The goal of the security rules of HIPAA is to establish standard protections for the electronic (computerized) storage and transmission of protected health information. The rules are guided by three main principles:
- Protection of the confidentiality of information
- Protection of the integrity (wholeness) of the information
- Continued availability of the information
Compliance with these rules falls in large part to professionals who maintain computer systems for healthcare organizations.
HIPAA requires healthcare institutions to appoint a security officer who establishes policies and practices that meet minimum standards of information security. Such common practices as password protections on computers that store patient care information are required under HIPAA rules of security. The security officer also oversees creation of procedures that protect electronic information in the event of a disaster, including the continual physical security of hardware as well as software.4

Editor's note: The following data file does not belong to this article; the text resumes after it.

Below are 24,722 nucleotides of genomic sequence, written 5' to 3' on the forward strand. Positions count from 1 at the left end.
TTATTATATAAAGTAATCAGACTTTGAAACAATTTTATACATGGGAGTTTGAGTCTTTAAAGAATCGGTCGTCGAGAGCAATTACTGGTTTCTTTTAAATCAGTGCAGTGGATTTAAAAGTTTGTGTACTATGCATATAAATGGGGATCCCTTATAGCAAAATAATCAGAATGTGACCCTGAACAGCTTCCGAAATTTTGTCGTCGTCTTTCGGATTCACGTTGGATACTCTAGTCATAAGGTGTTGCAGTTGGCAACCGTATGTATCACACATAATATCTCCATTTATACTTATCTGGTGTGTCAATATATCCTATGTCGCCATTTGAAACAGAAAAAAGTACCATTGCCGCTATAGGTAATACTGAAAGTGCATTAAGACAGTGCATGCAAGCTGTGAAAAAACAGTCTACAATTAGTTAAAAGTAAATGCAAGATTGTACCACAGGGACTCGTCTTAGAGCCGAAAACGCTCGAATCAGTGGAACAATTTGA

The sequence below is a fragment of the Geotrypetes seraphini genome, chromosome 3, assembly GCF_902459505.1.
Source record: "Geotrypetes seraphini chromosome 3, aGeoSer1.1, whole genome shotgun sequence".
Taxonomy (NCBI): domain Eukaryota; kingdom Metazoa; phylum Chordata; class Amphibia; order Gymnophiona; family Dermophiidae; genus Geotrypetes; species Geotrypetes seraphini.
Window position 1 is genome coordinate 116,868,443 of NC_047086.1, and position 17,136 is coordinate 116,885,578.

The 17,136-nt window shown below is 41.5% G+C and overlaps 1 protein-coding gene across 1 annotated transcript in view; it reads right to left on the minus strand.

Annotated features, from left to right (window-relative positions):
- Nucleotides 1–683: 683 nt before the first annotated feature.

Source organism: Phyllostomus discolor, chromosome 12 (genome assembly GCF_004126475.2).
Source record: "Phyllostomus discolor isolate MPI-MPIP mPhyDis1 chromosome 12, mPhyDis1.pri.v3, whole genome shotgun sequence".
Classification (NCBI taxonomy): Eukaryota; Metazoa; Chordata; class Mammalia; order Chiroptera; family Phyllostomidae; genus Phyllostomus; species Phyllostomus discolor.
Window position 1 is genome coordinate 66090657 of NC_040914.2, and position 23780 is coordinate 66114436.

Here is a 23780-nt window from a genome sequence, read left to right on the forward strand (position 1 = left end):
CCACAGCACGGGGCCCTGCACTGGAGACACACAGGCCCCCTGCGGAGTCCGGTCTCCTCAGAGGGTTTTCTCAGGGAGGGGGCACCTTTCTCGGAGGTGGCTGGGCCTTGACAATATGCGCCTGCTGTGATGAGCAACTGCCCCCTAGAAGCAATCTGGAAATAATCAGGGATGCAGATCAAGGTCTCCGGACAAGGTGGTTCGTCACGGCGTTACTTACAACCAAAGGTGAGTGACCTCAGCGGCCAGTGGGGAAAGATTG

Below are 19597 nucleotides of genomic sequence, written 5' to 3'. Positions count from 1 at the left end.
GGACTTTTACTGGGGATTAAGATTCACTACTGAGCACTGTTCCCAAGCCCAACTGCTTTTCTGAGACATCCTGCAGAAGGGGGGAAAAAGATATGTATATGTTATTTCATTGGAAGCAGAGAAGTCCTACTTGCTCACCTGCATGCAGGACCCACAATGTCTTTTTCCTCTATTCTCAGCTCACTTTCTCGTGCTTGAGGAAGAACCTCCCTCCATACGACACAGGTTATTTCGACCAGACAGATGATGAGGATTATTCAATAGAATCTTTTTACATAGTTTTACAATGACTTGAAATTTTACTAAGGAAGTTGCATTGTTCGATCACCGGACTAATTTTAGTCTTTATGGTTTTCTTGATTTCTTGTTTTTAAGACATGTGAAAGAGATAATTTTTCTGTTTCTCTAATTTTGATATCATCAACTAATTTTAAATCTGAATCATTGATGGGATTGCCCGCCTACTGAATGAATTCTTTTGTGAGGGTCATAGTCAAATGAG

The effectiveness of security practices depends on your understanding and cooperation. Your computer sign-on code, for example, is a cornerstone of a secure health information system. Your security officer, in addition to setting up the password system, is responsible for providing education for you and for all employees about safe practices that ensure the confidentiality, integrity and continued availability of critical healthcare information. Whenever you begin work at a new facility, you can expect to hear about that facility’s practices to ensure a secure health information system.4
HIPAA in Your Work Life
The “minimum necessary” rule. The “minimum necessary” rule can help you make on-the-spot decisions about whether to share or discuss a client’s protected health information. The rule guides providers to use only the minimum amount of information necessary to get the job done. For example, if you order a wheelchair for a patient, you might need to share information about the physical characteristics of the patient, such as height and weight. But the actual diagnosis of the patient is not necessary in order for the correct wheelchair to be delivered. The patient may have become nonambulatory because of brain abscesses resulting from AIDS, for example, but the vendor doesn’t have to know the patient’s HIV status in order to provide the right wheelchair.3